Lou, I was trying to be careful as you usually are, to not represent your claims as having a sweepingly comprehensive nature, and so thanks for your clarification when I slipped and did just that. The thought I intended, which I think reflects your position was that such evidence gives the *best probability* of being *closest* to objective truth.

    • Jon Garvey Jon Garvey says:

      Merv

      In the context of this series of posts, it’s not that the ancient philosophical debates ended in stalemate until proved, but that in modern times they gained new enthusiasts and formed the basis of the theories that advanced science.

      One could cite the Neo-Pythagoranism of Copernicus and Kepler, for example. But to stick to our context, take Newton and light, and you have an adherent of the “new” school of Boyle and Co, the corpuscularists, who on absolutely non-empirical grounds partly revived atomism (at that stage in a form that didn’t suppose a “standard” mimiumum particle called an atom). But it was an a priori decision to treat nature as a mechanism – and a ballistic one at that – rather than as an organism. One strong motive for that was the theological wish to deny final causation to anything but God – cf Ted Davis’ series at BioLogos.

      But they did believe (as a foundational, unobservable principle) that all of physics would resolve to the collisions of small particles of various sizes and velocities.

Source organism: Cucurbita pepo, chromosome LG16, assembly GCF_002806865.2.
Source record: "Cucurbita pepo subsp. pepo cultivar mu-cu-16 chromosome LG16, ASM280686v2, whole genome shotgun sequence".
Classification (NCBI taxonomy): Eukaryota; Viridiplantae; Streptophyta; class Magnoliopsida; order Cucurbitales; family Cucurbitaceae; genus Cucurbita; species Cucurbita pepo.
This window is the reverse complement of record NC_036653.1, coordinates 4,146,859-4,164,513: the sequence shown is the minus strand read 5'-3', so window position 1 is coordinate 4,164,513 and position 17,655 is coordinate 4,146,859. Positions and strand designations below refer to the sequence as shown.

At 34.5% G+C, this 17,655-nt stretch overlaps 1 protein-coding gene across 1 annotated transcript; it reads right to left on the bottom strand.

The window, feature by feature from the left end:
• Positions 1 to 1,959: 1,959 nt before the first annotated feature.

So as I said in the Newton post, although he ostensibly despised hypotheses, in practice his notebooks show he was applying corpuscularism to light from the very start of his prism experiments, and was therefore not surprised to observe differential refraction once he attributed colour to particles of varying sizes or velocities.

      Now it turned out corpuscularism yielded the right answer for the wrong reasons, and the later wave theory worked better – see Maxwell’s discussion of that in the OP. But as far as his “physical” types of theory go (as opposed to the mathematical), physics is still largely playing out Democritus’ theme of atomism as co-opted for early modern science: and if not what is CERN seeking to collide to provide the fundamental truths of matter?

      The mathematical theoretical route, likewise, still has clear echoes of classical philsophical commitments: Paul Dirac (of whom more next post) is praised for persisting in holding to his equations despite lack of initial empirical validation because, he held, … a beautiful equation must be right. That’s pure Pythagoras, just as the idea of universal mathematical laws that, somehow, govern physical entities without being reducible to matter is pure Plato, and hugely problematic when it is believed as a non-theistic concept: where do these laws actually live, if not in matter? And if in matter, you’ve flipped from Plato to Aristotle, but you’re still in ancient Greek theism.

      I’m not sure where Maxwell’s “analogies” hail from – Aesop perhaps? 🙂

      • Lou Jost says:

        It’s not that a beautiful equation must be right. In physics, people churn out beautiful equations all the time. Einstein generated many in his later years.